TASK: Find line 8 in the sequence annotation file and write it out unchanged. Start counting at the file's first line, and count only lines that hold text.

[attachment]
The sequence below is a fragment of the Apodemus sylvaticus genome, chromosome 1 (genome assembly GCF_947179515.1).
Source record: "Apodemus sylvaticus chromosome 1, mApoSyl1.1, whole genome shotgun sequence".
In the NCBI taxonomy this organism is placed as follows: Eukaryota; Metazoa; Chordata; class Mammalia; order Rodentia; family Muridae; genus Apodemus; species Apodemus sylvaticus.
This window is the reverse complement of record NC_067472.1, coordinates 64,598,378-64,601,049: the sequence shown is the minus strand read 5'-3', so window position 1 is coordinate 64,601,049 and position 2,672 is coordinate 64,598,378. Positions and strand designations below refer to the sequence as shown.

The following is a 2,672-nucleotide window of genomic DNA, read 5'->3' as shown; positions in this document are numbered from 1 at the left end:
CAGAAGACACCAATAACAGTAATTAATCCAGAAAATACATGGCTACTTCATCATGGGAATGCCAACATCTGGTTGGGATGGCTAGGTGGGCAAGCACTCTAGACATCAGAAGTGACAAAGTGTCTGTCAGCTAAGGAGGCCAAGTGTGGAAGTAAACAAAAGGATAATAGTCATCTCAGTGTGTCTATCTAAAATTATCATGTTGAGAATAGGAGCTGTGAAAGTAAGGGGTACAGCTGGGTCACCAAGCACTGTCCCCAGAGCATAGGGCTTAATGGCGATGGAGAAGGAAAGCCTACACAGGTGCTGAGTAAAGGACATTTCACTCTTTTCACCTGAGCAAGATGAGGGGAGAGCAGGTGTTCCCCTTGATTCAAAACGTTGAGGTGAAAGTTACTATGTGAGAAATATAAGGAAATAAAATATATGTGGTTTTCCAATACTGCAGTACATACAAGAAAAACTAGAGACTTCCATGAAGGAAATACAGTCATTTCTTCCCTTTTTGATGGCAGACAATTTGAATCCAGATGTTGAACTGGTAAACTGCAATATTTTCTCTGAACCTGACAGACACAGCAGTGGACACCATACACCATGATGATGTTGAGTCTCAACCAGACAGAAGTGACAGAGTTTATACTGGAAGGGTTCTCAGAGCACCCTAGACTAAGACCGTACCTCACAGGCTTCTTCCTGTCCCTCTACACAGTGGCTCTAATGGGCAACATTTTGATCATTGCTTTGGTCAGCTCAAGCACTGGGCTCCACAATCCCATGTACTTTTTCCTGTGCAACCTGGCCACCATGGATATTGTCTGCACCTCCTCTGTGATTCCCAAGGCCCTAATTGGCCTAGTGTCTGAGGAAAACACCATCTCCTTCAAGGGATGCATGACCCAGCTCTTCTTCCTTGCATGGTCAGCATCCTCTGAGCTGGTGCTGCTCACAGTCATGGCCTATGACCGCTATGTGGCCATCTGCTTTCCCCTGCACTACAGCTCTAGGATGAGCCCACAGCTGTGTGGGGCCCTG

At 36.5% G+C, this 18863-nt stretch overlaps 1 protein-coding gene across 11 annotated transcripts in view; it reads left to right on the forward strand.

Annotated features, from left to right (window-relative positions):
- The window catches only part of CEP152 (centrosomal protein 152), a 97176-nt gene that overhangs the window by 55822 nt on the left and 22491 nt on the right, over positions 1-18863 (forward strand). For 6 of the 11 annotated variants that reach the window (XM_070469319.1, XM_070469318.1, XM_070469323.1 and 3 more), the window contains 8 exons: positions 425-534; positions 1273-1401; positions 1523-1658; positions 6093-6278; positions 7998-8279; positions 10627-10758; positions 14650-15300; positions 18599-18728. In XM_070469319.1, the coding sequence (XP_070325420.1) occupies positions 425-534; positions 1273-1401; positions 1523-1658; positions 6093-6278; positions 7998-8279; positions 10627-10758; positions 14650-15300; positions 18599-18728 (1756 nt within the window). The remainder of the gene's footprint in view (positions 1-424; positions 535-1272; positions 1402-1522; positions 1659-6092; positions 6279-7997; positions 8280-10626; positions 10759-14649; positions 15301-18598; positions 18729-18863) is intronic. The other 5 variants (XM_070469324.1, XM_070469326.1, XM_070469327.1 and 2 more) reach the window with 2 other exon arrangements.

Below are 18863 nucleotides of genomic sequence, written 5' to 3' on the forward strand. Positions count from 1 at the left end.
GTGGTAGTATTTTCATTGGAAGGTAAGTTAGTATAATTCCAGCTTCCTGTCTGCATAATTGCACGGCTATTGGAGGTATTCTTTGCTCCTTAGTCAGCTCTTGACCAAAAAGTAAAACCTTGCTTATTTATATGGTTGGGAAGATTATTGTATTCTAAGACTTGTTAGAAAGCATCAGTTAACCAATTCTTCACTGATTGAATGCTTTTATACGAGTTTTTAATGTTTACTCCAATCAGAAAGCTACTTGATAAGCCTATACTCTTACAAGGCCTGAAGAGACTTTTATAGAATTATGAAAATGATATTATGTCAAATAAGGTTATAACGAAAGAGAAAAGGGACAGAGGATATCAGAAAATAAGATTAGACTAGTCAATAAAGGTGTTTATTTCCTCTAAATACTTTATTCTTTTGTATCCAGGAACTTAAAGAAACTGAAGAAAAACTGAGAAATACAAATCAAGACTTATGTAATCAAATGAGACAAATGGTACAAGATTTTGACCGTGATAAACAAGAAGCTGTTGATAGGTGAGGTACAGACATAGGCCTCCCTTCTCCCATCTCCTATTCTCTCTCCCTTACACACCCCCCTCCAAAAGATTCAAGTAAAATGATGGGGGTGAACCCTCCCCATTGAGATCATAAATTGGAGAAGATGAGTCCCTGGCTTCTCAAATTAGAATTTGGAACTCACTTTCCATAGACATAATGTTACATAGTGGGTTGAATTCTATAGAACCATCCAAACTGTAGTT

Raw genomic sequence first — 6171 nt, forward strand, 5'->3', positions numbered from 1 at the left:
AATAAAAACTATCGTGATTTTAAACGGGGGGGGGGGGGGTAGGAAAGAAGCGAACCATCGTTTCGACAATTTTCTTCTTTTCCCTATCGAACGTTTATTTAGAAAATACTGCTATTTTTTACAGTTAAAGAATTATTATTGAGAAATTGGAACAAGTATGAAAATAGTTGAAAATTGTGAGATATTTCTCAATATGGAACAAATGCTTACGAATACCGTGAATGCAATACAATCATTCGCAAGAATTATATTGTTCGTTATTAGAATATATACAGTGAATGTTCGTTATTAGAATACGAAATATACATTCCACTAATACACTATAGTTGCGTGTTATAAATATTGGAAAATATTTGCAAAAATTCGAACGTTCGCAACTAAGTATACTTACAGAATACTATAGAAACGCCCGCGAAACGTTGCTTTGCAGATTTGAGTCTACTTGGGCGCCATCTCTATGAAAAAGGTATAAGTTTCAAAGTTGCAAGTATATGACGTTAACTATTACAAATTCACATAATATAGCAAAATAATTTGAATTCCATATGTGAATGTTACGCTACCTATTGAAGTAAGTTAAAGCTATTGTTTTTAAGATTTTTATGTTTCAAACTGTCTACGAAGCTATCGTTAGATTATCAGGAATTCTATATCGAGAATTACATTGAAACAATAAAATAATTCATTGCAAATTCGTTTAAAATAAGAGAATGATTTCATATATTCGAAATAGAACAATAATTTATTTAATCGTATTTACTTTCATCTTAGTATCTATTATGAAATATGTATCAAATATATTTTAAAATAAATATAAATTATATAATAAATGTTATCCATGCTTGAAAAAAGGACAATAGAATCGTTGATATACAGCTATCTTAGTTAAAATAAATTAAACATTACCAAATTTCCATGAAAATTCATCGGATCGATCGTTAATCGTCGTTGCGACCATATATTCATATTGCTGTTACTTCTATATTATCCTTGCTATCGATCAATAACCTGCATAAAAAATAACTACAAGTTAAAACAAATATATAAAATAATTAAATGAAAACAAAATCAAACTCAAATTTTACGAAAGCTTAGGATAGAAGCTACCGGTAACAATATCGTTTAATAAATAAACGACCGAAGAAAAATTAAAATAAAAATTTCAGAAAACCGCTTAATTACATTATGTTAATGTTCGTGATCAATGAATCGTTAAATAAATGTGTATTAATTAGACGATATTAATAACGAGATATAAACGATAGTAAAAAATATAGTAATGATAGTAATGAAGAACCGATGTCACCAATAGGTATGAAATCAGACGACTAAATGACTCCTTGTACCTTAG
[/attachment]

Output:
Annotated features, from left to right (window-relative positions):